"We are pleased with the court's conclusion," she said in a statement. "We have never doubted that this law was legal, which is why we vigorously defended it from the start and will continue to do so."

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Democratic New York State Assemblyman David Buchwald, one of the authors of the legislation, praised the ruling, saying it "moves us closer to finding what it is he has fought so hard to hide from the public."

"Now I hope the courts move quickly  to dismiss the other claims in Mr. Trump's lawsuit against the House Ways and Means Committee," the legislator added. "New York State will stand ready to provide the committee with the President’s New York State tax returns."

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Trump's personal attorney Jay Sekulow said the president's legal team was "reviewing the opinion."

"The case against the Ways and Means Committee proceeds in federal court," he said in a statement.

The New York law was signed in July and allows the chairmen of three congressional tax-writing committees — the House Ways and Means Committee, the Senate Finance Committee and the Joint Committee on Taxation — to request the state returns of public officials from the state's department of taxation and finance.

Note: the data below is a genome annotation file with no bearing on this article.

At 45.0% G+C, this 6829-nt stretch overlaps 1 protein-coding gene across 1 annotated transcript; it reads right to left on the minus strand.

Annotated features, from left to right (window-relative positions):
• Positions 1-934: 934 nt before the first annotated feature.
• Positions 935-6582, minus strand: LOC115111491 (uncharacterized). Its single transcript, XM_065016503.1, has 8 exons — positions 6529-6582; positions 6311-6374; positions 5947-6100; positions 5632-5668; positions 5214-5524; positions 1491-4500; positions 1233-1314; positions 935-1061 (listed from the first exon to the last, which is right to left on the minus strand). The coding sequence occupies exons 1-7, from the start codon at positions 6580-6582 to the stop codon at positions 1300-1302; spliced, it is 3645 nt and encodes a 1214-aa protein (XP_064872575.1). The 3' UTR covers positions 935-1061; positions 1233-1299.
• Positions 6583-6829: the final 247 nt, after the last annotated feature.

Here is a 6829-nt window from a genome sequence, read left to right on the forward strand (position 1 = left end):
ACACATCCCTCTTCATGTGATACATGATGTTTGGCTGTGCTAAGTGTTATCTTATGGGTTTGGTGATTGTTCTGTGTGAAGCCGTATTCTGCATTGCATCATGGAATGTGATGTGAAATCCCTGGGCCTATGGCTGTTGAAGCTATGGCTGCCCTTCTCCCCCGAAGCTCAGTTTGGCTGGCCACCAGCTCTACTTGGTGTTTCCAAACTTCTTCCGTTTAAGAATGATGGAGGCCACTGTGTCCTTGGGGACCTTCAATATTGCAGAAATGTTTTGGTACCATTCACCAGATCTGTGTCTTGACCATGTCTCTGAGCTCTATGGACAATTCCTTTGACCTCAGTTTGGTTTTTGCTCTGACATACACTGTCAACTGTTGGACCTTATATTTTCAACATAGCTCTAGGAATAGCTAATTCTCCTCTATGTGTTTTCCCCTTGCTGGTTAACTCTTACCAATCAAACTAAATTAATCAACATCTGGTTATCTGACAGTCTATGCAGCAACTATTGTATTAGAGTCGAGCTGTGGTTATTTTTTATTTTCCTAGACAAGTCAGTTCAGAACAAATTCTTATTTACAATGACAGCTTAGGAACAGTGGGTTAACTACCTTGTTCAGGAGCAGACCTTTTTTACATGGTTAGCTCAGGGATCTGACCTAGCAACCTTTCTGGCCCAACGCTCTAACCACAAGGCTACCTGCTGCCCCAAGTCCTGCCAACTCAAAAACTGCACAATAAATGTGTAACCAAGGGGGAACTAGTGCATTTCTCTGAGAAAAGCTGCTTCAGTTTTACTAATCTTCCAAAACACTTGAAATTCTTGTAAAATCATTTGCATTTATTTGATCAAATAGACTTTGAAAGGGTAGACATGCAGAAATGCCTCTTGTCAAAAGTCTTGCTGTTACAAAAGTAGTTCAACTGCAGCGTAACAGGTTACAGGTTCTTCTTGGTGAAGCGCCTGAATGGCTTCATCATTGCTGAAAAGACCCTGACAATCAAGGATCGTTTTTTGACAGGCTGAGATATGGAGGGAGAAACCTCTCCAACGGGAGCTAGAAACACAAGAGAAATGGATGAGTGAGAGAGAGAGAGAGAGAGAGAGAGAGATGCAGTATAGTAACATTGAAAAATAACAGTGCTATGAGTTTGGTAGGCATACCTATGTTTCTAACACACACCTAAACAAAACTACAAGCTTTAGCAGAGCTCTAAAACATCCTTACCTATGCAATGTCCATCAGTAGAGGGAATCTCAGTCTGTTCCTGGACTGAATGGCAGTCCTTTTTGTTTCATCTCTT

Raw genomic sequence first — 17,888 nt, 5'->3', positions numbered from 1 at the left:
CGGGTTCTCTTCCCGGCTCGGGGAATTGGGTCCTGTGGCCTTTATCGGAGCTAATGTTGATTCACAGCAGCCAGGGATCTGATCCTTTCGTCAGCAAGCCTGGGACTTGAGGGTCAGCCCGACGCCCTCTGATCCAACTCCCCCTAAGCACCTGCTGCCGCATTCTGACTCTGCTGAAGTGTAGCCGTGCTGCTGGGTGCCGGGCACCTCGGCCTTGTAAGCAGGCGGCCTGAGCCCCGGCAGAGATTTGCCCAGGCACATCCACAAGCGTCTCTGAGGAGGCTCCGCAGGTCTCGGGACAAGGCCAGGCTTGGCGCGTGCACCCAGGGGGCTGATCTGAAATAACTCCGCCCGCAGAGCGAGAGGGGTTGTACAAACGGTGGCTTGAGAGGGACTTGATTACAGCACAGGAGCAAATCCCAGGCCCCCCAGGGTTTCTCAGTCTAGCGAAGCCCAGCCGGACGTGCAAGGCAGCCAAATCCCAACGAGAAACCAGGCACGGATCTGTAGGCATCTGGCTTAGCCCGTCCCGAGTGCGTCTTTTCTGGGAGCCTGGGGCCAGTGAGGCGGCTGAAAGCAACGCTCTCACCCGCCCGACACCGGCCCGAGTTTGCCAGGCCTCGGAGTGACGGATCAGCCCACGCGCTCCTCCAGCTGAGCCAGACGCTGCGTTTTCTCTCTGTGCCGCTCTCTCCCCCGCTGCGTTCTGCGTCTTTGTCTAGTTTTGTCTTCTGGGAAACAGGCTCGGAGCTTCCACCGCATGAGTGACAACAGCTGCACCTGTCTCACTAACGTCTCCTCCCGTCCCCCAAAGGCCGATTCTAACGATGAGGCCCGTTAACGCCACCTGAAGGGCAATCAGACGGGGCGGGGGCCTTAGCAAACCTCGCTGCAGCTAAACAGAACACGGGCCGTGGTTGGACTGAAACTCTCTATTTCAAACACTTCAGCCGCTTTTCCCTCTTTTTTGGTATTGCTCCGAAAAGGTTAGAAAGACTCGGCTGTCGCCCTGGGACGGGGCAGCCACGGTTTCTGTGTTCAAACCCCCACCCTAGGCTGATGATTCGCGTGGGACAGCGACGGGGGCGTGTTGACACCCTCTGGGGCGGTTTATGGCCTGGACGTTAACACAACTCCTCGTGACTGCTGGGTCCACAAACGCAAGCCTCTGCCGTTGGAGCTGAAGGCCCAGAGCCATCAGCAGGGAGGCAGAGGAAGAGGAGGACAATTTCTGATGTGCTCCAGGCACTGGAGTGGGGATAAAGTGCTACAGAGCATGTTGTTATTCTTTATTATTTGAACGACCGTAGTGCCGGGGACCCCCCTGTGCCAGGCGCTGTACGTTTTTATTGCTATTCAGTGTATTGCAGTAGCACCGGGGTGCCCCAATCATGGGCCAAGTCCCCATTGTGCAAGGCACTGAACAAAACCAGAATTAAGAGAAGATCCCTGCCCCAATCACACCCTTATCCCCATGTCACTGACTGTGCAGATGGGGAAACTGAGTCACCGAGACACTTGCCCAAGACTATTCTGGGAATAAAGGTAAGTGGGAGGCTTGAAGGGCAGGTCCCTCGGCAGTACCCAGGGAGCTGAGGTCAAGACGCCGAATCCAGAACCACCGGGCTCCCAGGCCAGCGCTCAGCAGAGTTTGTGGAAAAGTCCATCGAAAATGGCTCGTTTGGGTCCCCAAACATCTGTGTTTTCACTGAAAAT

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Neal's committee is tied up in separate legislation over Trump's tax returns with the Treasury Department, which has refused to provide Trump's federal returns to the panel.

Neal sued the Internal Revenue Service (IRS) and the Treasury Department over the returns citing a section of tax law which state that IRS "shall furnish" the returns of any taxpayer to the chairmen of the three tax-writing congressional committees for a legitimate legislative purpose.

Neal has argued that he needs access to Trump's tax returns in order to make legislative changes if the presidential tax audit program, conducted by the IRS, is not working properly. The Treasury Department and Republicans in Congress have argued that the request represents a political stunt.

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Trump is engaged in several legal battles across the country in an effort to keep his tax returns private.